In February, classrooms across the nation celebrate Black History Month. This month is an important time for reflection of our nation’s history. Secondly, it gives people the opportunity to see through a different lens, and understand empathy and tolerance for those who face adversity. In addition, Black History Month in the classroom lends itself to empathy and compassion lessons, as well as teaching the importance of tolerance and equality for all people. Here are five impactful Black History ideas for middle school and engaging activities for middle school students for Black History Month.
Perfect Ideas for Black History Month
- Create a gallery walk using images from the Civil Rights Movement. Firstly, hang some of the images around your classroom. Next, have your students rotate through each picture. Give your students a minute or two to analyze the picture. Then, have them reflect on what is happening in the picture. In addition, provide your students with a worksheet where they can write down their thoughts and reflect on the images. Here are some excellent websites for Black History images:
- Take part in a virtual museum exhibition. Have your students go on a virtual field trip and view exhibitions of the Civil Rights Museum in Atlanta, Georgia. Create questions based on the virtual museum that your students will answer as they explore. Your students can also work on this collaboratively with one of their classmates. This makes an excellent group work assignment.
- Educate your students about racism, segregation, and stereotyping. Understanding specific vocabulary and its impact is the first step to ending racism through education. First, take a class period to review words like, “racism”, “tolerance”, “discrimination”, “prejudice”, and “stereotyping”. Next, follow up with an activity that has your students looking deeper into these words. Ask them, “How these words have the ability to impact someone’s life and feelings?“.
If you are looking for stereotyping activities for middle school students for Black History Month, check out these lessons from Teaching Tolerance. This lesson is created for a 3rd-5th grade classroom. However, this can be easily adapted into a middle school lesson on stereotyping:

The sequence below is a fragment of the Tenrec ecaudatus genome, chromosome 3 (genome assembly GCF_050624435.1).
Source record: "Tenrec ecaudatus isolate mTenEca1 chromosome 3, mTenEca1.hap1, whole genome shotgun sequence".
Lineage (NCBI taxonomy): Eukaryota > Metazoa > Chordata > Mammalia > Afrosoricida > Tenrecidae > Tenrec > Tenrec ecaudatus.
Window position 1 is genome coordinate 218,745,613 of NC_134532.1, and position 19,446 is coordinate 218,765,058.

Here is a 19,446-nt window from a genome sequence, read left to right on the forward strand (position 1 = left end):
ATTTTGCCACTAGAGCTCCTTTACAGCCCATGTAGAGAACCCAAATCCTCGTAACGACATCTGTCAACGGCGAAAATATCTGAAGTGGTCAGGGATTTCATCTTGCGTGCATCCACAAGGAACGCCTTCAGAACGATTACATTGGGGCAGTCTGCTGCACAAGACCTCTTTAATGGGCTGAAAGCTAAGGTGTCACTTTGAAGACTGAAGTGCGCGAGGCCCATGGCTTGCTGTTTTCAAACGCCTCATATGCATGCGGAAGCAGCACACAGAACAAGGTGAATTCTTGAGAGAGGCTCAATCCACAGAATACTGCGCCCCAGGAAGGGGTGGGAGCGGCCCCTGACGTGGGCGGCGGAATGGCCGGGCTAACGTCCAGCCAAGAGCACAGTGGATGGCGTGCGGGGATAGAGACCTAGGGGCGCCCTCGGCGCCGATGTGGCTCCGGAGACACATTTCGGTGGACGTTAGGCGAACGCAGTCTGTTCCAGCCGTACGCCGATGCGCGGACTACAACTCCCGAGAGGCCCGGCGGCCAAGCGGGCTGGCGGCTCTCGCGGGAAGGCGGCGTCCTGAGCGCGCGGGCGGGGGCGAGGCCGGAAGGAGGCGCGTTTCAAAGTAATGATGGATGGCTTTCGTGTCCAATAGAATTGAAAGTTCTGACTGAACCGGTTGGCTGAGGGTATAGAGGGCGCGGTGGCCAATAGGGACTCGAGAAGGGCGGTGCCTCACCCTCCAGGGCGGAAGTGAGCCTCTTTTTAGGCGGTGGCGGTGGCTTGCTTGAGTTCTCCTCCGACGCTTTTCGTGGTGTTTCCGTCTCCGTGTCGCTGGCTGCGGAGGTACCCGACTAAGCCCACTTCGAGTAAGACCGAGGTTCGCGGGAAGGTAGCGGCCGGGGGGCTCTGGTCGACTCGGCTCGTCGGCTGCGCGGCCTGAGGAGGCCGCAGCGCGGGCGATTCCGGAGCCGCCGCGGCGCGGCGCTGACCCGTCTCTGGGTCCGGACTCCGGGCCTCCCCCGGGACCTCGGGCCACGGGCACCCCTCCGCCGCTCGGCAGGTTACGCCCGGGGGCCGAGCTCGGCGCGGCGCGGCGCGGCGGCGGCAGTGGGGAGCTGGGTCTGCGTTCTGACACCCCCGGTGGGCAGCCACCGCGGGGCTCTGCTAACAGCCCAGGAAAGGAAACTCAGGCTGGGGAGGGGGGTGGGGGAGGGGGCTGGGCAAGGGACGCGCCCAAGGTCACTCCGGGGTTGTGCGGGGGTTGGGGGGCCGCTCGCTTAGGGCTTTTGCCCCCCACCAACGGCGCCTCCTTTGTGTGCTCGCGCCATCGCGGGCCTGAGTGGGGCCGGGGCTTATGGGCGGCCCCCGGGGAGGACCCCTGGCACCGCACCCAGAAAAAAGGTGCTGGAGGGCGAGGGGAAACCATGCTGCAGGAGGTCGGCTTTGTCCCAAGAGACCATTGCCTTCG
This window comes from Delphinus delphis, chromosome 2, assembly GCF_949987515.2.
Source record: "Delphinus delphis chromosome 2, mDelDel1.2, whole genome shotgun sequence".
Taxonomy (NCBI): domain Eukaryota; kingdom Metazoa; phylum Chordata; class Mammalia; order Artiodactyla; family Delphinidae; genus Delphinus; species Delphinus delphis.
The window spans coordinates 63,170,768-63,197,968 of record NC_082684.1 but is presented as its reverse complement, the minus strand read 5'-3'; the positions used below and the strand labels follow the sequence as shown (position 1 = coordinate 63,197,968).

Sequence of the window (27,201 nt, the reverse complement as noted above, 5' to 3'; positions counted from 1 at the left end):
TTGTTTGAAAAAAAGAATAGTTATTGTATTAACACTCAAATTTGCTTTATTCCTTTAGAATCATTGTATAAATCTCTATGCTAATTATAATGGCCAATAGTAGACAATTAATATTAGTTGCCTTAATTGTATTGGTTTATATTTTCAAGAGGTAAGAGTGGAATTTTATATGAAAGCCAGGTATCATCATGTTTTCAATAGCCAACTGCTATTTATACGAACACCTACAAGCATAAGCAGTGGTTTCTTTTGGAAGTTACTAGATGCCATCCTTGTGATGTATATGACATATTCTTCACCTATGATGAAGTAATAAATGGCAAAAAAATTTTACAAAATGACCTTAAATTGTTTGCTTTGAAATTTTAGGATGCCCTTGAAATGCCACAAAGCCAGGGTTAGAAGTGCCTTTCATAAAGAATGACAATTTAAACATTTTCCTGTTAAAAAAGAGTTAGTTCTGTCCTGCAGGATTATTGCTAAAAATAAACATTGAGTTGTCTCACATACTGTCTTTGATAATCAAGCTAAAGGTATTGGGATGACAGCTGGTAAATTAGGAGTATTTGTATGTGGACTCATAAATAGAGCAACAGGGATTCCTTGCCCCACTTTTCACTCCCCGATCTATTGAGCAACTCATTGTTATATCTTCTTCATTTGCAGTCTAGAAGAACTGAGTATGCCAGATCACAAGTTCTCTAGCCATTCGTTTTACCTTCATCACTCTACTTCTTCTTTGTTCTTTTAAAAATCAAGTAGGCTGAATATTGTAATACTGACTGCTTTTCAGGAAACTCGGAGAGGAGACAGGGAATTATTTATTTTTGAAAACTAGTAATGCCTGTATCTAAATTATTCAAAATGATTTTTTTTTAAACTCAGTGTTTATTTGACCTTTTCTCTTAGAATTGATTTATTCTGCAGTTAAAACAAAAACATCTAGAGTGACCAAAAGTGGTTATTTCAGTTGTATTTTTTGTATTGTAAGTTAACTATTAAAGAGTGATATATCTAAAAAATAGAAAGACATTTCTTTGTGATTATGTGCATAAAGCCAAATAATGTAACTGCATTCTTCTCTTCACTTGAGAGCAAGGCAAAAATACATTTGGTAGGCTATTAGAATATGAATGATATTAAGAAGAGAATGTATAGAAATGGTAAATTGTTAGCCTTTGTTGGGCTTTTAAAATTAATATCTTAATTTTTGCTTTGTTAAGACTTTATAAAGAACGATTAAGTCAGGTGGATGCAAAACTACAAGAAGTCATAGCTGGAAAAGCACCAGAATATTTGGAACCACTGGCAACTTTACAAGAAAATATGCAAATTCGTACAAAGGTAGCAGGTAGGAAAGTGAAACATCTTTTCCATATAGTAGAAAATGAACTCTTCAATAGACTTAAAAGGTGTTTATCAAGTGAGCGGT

Here is another stereotyping activity based on the size of a person:
Lessons on Racism
- Discover poetry by black and brown poets. Firstly, make a copy of different poems by black and brown poets for your students. Next, separate your students into pairs. Have them analyze the poem together. They can annotate in the margin of the poem. Lastly, have your student recite the poem in front of their peers. Also, have them explain their analysis and the meaning behind the poem. Here are some beautiful poems by famous black and brown poets:
“Please Don’t Steal My Air Jordans” by Reg e. Gaines
“Sympathy” by Paul Laurence Dunbar
- Explore novels about Black History and novels told through the eyes of black and brown narrators. Literature gives readers a window into the lives and events of all different types of people and characters. Exploring novels that have black history or a black/brown narrator lets readers comprehend the time period. It also has them analyze the struggles of these characters and settings. In addition, readers have the ability to make connections and empathize with the characters. This ignites a growth of understanding and compassion for others of a different race. Here are a list of novels that explores black history or are told through a black/brown narrator:
- Roll of Thunder, Hear My Cry by Mildred Taylor
- Monster by Walter Dean Myers
- The Hate You Give by Angie Thomas
- Just Mercy by Bryan Stevenson
- Dough Boys by Paula Chase
- New Kid by Jerry Craft
- Reading Middle Grade shares her list of 65 of the Best Black Young Adult Novels
Other Resources You May Like…
Here are other resources you may want to include in your Black History activities and lessons:
I hope you find these ideas exciting and engaging for your classroom!